March 2017: Nature Watch

February 24 2017

When we visited my cousin and his partner in January they had nine hedgehogs in the garage and 24 in the spare bedroom. This was not a bizarre infestation – this is a hedgehog rescue centre. The ones in the cold garage were hibernating and the ones in the spare room were unable to, for various reasons, and were being looked after until they could be released in spring. Richard and Elaine have been doing this for several years and the cat has finally stopped complaining; she now watches with condescending interest when they feed the babies by hand.

When we visited my cousin and his partner in January they had nine hedgehogs in the garage and 24 in the spare bedroom. This was not a bizarre infestation – this is a hedgehog rescue centre. The ones in the cold garage were hibernating and the ones in the spare room were unable to, for various reasons, and were being looked after until they could be released in spring. Richard and Elaine have been doing this for several years and the cat has finally stopped complaining; she now watches with condescending interest when they feed the babies by hand. 

We had a special demonstration of the hedgehog’s famous armour: it is so much more than just a spiny overcoat! When the hedgehog rolls into a ball it contracts special muscles to pull a spiny hood right over its face.  Other muscles coordinate to tighten around the undercarriage (technical term, apparently) so that all the limbs including the tail are safely hidden. All these muscles close the hedgehog up just like a drawstring bag, with all its vulnerable parts tucked inside. But there’s more: special muscles are engaged so that the tighter the ball the more prominent the spines. Finally, in order to make it almost impossible to grip the animal, individual muscles react to touch by making that part the most densely spiny and pointing the spines purposefully in that direction.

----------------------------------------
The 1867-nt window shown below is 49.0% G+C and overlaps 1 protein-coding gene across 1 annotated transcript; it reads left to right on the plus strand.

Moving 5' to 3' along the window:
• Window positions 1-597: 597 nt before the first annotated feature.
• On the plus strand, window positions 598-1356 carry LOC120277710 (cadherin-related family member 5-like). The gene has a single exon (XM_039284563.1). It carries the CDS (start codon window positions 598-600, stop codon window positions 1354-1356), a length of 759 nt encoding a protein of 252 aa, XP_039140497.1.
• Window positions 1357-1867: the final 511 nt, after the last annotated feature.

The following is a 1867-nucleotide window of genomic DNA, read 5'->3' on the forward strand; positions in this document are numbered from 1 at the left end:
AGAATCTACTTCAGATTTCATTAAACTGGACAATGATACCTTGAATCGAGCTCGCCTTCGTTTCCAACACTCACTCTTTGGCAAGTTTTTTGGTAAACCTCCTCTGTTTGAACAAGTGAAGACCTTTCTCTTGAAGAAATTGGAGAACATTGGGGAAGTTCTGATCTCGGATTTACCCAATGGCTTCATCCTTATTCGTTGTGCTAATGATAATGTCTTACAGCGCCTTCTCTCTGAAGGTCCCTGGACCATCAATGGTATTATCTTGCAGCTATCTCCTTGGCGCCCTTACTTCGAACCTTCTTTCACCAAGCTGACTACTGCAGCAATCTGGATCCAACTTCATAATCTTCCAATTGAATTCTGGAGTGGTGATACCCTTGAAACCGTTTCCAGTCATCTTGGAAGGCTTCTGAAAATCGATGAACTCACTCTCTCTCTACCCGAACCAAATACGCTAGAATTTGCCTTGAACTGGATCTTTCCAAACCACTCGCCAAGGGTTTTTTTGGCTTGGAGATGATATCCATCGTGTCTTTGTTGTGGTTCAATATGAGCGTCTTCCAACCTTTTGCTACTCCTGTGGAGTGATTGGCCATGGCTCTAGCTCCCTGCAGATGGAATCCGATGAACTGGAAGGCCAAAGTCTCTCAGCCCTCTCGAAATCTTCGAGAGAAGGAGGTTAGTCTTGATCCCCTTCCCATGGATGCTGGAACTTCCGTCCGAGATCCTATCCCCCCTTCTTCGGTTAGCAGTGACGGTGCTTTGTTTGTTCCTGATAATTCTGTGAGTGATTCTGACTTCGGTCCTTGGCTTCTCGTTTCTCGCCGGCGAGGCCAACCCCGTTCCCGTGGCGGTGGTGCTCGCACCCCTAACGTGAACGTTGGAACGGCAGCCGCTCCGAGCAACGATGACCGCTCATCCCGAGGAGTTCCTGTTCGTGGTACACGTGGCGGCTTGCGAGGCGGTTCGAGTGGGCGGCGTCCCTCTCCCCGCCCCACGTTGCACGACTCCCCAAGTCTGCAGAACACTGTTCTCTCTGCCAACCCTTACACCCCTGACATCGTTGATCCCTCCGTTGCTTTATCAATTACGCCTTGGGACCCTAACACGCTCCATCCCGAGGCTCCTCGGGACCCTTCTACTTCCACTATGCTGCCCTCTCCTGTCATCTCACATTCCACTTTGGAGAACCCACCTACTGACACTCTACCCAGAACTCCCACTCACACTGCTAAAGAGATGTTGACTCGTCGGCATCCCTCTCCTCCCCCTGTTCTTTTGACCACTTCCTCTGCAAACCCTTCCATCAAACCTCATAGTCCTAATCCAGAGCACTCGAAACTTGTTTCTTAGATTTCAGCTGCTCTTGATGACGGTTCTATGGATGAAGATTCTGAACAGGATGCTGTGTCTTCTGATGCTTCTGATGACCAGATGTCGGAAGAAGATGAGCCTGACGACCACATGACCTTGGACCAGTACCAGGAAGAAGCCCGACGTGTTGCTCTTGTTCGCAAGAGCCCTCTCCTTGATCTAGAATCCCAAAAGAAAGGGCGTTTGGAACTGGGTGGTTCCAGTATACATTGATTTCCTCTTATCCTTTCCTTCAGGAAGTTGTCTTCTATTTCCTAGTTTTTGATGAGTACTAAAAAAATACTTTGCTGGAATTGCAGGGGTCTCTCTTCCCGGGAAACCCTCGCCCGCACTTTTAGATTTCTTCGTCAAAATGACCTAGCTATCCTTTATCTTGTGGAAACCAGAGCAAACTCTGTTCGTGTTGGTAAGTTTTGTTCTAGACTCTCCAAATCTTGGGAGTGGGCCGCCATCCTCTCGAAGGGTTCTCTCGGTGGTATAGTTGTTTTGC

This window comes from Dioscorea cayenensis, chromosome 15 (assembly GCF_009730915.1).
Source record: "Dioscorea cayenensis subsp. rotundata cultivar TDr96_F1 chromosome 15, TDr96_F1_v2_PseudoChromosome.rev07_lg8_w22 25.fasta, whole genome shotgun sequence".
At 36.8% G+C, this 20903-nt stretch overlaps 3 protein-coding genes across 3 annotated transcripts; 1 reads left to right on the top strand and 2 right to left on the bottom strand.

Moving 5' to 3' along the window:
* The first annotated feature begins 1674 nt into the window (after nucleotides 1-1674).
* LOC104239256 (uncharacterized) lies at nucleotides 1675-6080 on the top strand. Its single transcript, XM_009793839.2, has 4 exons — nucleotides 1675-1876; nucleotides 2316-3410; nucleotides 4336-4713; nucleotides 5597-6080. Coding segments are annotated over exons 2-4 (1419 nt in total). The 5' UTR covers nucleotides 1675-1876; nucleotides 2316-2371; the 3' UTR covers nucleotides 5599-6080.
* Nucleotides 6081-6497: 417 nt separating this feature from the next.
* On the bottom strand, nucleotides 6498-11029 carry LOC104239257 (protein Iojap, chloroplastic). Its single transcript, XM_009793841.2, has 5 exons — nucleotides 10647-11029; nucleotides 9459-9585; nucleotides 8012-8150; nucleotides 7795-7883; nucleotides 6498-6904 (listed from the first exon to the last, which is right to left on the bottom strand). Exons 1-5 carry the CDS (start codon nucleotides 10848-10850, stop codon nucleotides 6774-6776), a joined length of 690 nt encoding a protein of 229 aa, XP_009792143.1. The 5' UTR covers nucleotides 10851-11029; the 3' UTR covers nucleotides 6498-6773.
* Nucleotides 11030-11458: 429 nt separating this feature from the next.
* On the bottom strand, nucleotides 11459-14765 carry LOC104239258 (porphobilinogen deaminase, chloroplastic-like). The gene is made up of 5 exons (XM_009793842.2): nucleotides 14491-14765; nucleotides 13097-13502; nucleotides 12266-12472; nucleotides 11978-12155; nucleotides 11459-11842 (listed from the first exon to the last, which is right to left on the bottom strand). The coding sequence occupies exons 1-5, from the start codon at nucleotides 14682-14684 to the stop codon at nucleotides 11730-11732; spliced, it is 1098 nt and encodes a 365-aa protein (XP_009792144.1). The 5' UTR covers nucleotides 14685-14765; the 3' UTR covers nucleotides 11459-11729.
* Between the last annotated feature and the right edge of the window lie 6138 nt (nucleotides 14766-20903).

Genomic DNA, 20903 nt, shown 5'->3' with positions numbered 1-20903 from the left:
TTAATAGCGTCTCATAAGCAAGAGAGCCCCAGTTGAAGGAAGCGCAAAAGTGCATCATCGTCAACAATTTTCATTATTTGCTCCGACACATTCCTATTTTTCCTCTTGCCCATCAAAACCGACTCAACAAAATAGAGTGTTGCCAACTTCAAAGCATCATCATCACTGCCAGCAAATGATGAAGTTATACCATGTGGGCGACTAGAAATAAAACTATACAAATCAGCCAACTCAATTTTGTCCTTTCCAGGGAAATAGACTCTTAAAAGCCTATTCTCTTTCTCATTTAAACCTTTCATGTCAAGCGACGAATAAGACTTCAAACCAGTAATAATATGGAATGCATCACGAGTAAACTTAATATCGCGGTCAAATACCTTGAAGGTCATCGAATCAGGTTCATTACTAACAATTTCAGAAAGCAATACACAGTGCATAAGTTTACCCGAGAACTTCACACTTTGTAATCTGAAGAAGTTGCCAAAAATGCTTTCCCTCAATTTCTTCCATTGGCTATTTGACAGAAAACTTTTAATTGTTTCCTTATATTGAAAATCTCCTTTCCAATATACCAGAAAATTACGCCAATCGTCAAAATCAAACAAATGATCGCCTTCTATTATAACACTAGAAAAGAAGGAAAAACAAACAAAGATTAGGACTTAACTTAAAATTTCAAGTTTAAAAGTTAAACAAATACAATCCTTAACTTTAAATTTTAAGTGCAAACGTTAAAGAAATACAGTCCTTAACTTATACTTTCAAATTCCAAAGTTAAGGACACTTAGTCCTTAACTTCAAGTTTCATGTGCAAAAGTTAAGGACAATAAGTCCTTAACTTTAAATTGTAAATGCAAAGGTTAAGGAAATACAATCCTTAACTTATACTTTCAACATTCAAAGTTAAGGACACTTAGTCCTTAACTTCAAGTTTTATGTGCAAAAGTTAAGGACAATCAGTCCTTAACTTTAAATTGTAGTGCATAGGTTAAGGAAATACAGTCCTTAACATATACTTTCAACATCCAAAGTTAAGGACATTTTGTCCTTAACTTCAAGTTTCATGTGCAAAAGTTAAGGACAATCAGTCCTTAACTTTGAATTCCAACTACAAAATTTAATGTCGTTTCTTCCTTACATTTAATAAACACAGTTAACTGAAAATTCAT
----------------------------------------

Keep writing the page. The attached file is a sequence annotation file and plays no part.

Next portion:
Despite all this, badgers sometimes breach a hedgehog’s defences and eat them. They are occasionally injured by dogs and foxes, although these can normally only penetrate the defences of those hedgehogs that are too young or sick to respond effectively. 

Hedgehogs are still to be found in our area but they are in decline nationally with large areas of arable farmland being unsuitable for them and some of the highest densities now being found in the suburbs. You can help hedgehogs by providing them with access to your garden - simply cut a 13x13cm hole in your fence (too small for most pets). Also; use only wildlife-friendly slug pellets, leave wild areas, check bonfires before burning and lawns and other vegetation before cutting - especially if you are strimming tall vegetation. 

If you want to feed hedgehogs it is safe to offer complete cat biscuits or wet cat food, chopped unsalted peanuts and water. Please do not put out bread and milk, even if you did so as a child (guilty) as it is not good for them. 

Hedgehogs should be out and about now in decent weather but if you see one in the daytime it may need help as a healthy hedgehog would not be out and about in broad daylight. Pick it up (carefully!) and put it in a box with an old towel to cover it. Keep it warm and email our local hedgehog project organiser, Claudia, on BS7hedgehogs@outlook.com – she will be able to advise. 

 Hedgehogstreet.org also has lots of information on our shy, spiny friends.